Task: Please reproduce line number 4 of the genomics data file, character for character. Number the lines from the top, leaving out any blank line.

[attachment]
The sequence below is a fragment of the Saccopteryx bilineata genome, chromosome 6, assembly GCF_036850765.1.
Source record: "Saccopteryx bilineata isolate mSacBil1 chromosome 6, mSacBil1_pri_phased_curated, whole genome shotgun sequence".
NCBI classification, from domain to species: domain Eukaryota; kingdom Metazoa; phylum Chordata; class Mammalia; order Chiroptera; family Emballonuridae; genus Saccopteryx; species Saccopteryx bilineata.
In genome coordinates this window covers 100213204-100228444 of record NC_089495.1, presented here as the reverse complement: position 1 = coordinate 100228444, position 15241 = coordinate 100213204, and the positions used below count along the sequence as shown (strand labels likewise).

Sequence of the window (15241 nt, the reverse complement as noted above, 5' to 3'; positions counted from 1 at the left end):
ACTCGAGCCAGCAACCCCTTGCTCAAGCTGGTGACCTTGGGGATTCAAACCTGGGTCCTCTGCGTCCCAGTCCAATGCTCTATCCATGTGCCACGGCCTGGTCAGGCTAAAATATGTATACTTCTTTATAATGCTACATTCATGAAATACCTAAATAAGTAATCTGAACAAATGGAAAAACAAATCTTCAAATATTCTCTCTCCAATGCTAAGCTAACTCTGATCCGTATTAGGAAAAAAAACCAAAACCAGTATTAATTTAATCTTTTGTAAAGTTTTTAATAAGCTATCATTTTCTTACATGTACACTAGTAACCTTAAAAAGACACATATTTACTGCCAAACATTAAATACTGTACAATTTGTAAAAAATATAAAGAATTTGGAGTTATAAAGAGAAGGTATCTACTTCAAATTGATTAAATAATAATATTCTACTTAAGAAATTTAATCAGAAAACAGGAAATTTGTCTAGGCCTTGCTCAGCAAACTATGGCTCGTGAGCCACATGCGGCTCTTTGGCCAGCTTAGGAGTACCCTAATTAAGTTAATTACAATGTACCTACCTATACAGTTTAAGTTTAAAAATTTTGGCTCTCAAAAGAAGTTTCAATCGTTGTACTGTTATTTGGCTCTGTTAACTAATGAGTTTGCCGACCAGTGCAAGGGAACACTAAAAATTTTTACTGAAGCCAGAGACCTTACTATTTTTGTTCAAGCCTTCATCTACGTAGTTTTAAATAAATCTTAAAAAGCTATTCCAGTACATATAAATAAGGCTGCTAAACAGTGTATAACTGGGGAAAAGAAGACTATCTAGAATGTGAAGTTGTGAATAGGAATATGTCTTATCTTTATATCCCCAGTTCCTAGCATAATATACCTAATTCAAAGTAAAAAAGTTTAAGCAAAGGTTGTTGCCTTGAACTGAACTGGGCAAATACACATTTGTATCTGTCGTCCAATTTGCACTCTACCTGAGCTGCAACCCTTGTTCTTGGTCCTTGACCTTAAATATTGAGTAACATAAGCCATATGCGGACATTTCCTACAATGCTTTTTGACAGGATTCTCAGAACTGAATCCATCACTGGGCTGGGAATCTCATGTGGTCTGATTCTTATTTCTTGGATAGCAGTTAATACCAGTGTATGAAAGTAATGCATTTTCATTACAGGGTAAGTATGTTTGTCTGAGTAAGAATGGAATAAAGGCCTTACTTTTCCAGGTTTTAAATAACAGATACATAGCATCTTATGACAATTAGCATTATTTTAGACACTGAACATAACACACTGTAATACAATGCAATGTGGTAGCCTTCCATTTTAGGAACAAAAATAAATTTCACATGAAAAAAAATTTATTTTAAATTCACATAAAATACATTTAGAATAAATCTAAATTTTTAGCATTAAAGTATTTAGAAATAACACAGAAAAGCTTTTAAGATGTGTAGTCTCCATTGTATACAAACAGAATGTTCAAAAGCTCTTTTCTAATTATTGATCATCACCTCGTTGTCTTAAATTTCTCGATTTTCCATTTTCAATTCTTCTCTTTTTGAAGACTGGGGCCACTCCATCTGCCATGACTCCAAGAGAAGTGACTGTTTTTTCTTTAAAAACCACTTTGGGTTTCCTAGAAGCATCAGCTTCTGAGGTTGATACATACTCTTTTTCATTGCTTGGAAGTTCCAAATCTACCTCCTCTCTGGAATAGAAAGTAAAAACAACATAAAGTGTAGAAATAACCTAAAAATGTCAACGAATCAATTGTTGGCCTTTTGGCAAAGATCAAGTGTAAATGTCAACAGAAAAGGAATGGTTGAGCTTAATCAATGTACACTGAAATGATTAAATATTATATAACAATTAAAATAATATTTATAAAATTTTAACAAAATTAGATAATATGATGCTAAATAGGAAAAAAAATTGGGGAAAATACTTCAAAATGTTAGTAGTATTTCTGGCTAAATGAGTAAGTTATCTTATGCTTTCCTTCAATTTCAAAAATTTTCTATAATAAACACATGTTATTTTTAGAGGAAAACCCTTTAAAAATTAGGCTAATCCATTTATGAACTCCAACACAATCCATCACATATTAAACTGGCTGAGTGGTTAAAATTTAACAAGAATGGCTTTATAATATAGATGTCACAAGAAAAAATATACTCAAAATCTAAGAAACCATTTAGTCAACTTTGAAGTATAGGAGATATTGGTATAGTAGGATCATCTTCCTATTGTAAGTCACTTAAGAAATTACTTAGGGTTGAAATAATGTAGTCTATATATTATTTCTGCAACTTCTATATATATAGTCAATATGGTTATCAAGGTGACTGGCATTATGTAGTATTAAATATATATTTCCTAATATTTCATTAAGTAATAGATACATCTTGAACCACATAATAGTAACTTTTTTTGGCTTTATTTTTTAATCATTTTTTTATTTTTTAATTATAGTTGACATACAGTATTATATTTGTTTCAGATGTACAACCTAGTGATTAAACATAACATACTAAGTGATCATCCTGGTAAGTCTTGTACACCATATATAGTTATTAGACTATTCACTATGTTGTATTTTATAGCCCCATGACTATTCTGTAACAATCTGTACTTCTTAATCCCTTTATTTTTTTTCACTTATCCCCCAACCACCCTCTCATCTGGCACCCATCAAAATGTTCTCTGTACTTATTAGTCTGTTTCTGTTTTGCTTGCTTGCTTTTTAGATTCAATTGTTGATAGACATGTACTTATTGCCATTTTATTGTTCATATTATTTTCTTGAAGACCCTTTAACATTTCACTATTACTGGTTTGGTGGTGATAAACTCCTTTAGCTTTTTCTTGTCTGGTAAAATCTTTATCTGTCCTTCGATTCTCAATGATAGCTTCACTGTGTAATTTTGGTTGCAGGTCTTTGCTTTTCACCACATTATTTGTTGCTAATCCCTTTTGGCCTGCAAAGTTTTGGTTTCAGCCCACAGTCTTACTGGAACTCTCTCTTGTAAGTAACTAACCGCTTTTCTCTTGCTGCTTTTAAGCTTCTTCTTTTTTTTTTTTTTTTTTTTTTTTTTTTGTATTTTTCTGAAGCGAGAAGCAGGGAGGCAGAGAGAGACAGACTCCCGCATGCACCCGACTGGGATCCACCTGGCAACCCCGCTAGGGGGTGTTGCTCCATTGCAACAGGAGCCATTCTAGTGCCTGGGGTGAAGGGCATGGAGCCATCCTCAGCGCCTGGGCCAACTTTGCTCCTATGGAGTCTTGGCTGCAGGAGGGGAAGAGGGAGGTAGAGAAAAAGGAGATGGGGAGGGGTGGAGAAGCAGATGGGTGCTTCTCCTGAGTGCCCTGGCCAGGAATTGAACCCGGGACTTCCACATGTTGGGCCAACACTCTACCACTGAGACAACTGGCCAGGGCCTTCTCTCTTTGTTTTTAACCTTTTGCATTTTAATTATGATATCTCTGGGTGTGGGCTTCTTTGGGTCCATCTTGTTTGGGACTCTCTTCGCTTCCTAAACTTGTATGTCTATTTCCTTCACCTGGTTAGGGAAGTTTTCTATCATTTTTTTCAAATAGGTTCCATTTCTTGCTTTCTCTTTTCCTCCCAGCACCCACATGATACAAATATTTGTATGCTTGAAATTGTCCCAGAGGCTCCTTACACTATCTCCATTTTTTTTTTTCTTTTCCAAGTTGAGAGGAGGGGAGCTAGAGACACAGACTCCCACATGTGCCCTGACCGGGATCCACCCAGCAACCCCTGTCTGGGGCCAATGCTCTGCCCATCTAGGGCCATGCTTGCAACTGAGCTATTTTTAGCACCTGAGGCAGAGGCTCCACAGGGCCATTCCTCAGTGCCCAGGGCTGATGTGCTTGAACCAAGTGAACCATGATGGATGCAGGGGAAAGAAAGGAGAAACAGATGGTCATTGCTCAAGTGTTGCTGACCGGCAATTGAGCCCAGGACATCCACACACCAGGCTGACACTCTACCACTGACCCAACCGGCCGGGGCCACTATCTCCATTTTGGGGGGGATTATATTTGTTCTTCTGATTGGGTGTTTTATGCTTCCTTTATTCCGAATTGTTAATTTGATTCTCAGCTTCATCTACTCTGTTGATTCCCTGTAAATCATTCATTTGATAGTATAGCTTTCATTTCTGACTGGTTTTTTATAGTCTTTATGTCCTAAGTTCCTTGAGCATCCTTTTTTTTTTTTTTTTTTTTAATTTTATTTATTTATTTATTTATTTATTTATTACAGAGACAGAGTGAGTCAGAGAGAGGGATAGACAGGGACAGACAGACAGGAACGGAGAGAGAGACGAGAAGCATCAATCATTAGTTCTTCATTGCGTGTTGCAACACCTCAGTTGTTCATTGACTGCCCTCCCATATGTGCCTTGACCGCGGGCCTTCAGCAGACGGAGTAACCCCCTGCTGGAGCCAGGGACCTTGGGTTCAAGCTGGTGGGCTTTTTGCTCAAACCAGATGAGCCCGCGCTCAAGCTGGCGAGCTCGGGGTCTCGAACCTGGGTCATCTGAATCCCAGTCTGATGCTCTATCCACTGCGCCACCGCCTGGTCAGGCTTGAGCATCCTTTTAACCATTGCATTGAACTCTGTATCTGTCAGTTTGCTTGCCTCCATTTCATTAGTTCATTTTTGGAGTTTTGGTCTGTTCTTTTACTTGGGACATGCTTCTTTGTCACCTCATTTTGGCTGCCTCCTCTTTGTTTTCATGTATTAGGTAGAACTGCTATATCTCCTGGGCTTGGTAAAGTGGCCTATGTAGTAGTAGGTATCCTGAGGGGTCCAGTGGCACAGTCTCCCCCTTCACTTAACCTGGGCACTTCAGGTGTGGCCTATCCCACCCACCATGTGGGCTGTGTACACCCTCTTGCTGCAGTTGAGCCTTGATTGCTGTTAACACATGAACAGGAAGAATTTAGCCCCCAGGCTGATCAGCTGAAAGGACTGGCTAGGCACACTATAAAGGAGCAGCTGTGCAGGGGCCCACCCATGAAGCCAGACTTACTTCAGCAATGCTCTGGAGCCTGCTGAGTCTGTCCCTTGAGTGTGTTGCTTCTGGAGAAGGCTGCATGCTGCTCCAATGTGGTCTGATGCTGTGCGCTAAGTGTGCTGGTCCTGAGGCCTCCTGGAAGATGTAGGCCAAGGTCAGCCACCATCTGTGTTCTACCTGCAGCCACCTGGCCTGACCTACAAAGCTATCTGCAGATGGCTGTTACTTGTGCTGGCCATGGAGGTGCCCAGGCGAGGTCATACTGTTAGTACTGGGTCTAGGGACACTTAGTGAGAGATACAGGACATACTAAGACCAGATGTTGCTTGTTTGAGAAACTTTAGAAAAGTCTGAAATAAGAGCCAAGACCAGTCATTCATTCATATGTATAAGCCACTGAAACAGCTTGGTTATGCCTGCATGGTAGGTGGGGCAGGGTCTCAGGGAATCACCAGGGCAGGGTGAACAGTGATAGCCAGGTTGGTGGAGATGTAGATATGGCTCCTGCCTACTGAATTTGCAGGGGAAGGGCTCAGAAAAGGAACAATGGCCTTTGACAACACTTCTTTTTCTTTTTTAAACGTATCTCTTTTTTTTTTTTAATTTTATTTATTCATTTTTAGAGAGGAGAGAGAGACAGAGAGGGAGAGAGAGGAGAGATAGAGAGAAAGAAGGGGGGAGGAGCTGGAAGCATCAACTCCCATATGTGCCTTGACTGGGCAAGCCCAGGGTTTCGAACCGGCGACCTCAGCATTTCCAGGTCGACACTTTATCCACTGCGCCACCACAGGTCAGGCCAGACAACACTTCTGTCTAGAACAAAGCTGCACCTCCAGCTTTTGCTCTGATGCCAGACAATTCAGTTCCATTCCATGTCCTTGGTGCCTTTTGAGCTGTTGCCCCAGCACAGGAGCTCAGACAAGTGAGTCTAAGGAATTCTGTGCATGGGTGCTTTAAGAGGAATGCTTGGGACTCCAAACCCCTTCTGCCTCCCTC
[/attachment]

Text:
In genome coordinates this window covers 100213204-100228444 of record NC_089495.1, presented here as the reverse complement: position 1 = coordinate 100228444, position 15241 = coordinate 100213204, and the positions used below count along the sequence as shown (strand labels likewise).